Enter the Net

How technology has changed education

Coral CwmCwlamare, Staff Writer

The use of technology has become the standard for classrooms. One of the ways was with the introduction of Google Classroom. Instead of having to do assignments on paper, now students use Chromebooks, computers, and phones to complete assignments. Notes are posted online allowing students to complete assignments and turn them in when they miss a class. These changes have benefited students and teachers in many ways.

     On June 15, 2011, the first Chromebook was released to the general public and would eventually be used in schools. With most teachers at West Albany High School being able to access Chromebook carts, teachers have taken advantage of new resources provided it.

     Google Classroom is one resource commonly used. Using it for a variety of tasks, teachers have found it to be very helpful. It has benefits such as saving paper and communicating with students about upcoming assignments. 

     “I really like Google Classroom,” said sophomore Beth Rouse, “It notifies me about assignments and notes when I am gone. […] My teachers post notes and it saves time.”  

     Even with all the benefits, there are still some difficulties. With the constant updates to Google Classroom, many teachers find it a struggle to keep up.

     “They need to do a better job at communicating updates,” English teacher Amber Ferguson said. “I usually find out about them a while after it occurred because another teacher stumbled upon it.” 

      While this is a common complaint shared by many teachers, the effort to learn about the updates and how to use them is worth the effort, English teacher Margie Graves said.

      While teachers use this technology to teach, students use it to complete assigned work. The G Suite, a collection of Google products used in schools and businesses, have become commonplace in classrooms. 

      Online books have made it easier for students to read class materials without an actual copy, according to sophomore Alice Movay. With the ability to download books, students do not have to carry as many physical books everywhere. While it seems only to be useful for English classes, some math textbooks have online editions allowing students not need massive textbooks. But a series of studies, done by educational psychologist Patricia Alexander and 

Assistant Clinical Professor Lauren Singer at the University of Maryland in 2017, found that while students read digital books faster, it comes at the price of reading comprehension.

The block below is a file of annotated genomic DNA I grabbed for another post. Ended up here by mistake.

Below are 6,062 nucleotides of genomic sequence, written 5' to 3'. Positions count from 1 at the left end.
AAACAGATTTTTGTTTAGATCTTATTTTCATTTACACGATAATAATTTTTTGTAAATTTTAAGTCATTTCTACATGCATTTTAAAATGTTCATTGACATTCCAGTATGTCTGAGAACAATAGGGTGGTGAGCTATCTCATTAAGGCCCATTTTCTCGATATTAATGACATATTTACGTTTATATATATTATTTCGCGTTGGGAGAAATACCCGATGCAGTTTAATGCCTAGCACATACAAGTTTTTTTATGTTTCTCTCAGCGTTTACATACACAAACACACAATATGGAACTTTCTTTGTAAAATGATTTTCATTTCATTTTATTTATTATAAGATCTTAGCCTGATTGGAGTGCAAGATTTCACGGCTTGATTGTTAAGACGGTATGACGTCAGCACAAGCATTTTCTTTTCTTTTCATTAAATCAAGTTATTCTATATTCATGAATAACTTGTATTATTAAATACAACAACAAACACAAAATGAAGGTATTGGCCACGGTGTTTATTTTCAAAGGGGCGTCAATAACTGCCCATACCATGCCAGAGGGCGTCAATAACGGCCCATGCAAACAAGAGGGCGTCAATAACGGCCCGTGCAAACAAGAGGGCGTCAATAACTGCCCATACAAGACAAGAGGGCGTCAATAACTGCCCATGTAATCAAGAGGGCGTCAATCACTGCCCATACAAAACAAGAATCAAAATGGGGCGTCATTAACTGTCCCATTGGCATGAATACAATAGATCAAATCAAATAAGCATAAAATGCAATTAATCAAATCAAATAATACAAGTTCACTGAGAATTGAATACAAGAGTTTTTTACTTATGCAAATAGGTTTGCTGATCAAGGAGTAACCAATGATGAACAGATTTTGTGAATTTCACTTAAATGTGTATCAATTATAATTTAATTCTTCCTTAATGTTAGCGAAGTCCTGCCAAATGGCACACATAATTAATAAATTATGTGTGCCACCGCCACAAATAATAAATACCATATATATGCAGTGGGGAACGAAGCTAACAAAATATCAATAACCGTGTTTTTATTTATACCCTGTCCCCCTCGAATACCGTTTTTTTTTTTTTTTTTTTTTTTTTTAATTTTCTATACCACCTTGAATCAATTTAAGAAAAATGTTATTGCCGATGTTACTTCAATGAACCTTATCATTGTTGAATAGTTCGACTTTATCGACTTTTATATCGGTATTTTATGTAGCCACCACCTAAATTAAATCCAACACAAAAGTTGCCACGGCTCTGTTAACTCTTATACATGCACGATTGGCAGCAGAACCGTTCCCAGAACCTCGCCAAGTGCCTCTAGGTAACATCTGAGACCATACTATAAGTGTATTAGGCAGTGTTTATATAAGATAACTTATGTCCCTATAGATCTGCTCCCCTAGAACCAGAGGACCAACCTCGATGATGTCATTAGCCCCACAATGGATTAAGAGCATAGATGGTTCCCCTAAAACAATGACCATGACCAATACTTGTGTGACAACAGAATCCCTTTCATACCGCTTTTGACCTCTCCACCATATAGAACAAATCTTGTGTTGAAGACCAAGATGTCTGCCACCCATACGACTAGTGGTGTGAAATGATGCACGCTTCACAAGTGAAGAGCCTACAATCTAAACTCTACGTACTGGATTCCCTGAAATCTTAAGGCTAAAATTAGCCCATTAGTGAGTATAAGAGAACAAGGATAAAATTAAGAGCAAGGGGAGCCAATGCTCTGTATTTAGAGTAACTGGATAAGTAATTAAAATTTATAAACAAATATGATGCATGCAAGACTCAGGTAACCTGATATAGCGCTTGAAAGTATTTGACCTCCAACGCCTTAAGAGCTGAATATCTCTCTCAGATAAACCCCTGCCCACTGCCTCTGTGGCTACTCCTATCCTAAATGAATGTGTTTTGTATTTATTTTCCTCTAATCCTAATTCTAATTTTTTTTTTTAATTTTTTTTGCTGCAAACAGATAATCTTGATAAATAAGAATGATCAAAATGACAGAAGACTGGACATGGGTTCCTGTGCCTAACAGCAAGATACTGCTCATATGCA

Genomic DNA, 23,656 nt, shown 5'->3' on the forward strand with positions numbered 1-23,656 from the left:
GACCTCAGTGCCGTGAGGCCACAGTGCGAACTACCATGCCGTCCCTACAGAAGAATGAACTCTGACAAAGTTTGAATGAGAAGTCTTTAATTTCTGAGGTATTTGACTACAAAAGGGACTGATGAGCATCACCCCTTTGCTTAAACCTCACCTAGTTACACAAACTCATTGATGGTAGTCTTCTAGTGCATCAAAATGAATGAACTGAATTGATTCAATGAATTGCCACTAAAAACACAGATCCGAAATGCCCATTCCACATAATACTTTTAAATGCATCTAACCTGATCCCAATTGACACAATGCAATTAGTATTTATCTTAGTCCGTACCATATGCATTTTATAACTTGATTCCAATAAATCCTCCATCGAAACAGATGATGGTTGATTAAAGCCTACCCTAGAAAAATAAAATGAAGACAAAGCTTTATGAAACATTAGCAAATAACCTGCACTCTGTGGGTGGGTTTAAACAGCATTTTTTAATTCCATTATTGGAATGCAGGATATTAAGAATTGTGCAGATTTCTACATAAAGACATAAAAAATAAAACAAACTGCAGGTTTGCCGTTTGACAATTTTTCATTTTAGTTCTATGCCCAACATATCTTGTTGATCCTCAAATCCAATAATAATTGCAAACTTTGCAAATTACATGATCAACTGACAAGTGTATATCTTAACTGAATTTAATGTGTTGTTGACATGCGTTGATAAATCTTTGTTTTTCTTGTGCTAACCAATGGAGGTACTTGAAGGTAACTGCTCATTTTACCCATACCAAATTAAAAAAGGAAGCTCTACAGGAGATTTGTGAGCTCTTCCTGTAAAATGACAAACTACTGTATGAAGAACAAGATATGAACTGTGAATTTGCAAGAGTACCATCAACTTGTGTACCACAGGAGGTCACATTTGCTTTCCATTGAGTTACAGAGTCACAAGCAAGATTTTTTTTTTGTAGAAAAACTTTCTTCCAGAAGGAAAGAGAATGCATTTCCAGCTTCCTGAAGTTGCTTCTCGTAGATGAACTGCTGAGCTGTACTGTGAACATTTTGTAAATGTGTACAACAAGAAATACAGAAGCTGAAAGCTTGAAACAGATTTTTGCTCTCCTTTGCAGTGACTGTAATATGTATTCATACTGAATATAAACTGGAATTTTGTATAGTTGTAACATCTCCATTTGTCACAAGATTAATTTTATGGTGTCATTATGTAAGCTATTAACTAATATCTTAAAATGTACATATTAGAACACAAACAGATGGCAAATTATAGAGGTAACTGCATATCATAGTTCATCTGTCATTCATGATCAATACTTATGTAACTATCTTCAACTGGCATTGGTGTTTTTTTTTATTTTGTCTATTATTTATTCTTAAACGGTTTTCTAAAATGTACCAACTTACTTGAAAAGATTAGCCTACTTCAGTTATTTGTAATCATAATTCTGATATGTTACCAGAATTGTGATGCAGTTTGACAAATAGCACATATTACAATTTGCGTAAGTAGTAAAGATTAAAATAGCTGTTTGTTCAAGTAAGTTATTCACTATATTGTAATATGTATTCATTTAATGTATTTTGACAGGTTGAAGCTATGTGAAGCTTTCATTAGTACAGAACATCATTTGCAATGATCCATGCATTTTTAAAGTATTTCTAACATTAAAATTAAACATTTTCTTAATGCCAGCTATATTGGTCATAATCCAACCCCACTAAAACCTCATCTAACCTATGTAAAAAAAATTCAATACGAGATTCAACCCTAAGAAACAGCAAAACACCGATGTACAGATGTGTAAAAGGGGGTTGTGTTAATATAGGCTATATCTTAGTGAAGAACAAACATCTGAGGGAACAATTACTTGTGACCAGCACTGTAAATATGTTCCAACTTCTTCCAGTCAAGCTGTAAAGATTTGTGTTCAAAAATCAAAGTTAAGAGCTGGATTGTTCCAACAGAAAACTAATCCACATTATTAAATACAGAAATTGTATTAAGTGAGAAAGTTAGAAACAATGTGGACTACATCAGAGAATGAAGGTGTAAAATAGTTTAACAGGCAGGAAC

Another popular resource, Movay said, is Quizlet, an online flashcard application and website, for its various ways to study for tests. According to a post released by Quizlet in 2018, 50 percent of high school students and one third of college students use Quizlet in the United States. With the app that can be used offline on phones, students use it on the bus and before class. It also offers Quizlet live, a game based on teamwork to learn material. This is used in both world language and English classes, reinforcing what students are already learning. 

     “It is kinda fun when you know the material,” Rouse said.

     While this has numerous benefits, there can be annoyances for students like access to the internet. According to Ferguson, it’s something that is generally not a problem. Some students have limited access and have to communicate with teachers to find a work around for the issue, which usually involves printing out the work from Google Classroom. With the school working to accommodate for these issues by giving access to resources before and after school, this problem is improving, Ferguson noted. 

     “Students lean more on technology for current information,” said assistant librarian Kathy Winningham. “It is helpful.”

     However, according to Winningham, some websites being slick and appealing to look at can make information seem reliable, when in reality it may not be. This can make doing research for students difficult as they are forced to sift through what they read to determine what is trustworthy and true. The importance of education on finding viable sources has never been so important for students, said both Winningham and Ferguson.

    Both students and teachers have benefited from these updates, despite the disadvantages. But with a constantly changing technology, the education system is bound to keep changing.



I learned that balancing the types of sources you use is important. You don’t just want to use teachers or just students. I would interview more students next time.